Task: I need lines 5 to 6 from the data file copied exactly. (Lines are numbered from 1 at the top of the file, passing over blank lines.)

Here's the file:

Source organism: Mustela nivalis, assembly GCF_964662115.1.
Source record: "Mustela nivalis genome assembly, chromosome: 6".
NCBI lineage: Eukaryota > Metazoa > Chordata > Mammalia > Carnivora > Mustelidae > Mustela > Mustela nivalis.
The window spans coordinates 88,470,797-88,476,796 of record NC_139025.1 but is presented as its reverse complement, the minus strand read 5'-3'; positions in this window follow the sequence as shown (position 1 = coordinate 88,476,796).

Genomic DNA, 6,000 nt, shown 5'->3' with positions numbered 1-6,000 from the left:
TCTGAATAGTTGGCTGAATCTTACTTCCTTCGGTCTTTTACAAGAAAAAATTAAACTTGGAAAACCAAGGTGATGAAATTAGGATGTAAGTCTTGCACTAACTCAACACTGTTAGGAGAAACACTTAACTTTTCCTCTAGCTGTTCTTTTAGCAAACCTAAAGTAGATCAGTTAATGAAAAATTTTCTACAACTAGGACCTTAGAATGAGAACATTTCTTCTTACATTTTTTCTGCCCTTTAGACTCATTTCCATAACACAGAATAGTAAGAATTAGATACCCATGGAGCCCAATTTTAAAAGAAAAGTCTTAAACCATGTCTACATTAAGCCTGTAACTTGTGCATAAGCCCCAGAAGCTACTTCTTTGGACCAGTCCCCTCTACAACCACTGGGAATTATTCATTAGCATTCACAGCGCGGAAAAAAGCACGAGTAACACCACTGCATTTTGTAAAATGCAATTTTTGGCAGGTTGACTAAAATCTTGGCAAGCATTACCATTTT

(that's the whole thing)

Genomic DNA, 6,000 nt, shown 5'->3' with positions numbered 1-6,000 from the left:
TCTGAATAGTTGGCTGAATCTTACTTCCTTCGGTCTTTTACAAGAAAAAATTAAACTTGGAAAACCAAGGTGATGAAATTAGGATGTAAGTCTTGCACTAACTCAACACTGTTAGGAGAAACACTTAACTTTTCCTCTAGCTGTTCTTTTAGCAAACCTAAAGTAGATCAGTTAATGAAAAATTTTCTACAACTAGGACCTTAGAATGAGAACATTTCTTCTTACATTTTTTCTGCCCTTTAGACTCATTTCCATAACACAGAATAGTAAGAATTAGATACCCATGGAGCCCAATTTTAAAAGAAAAGTCTTAAACCATGTCTACATTAAGCCTGTAACTTGTGCATAAGCCCCAGAAGCTACTTCTTTGGACCAGTCCCCTCTACAACCACTGGGAATTATTCATTAGCATTCACAGCGCGGAAAAAAGCACGAGTAACACCACTGCATTTTGTAAAATGCAATTTTTGGCAGGTTGACTAAAATCTTGGCAAGCATTACCATTTT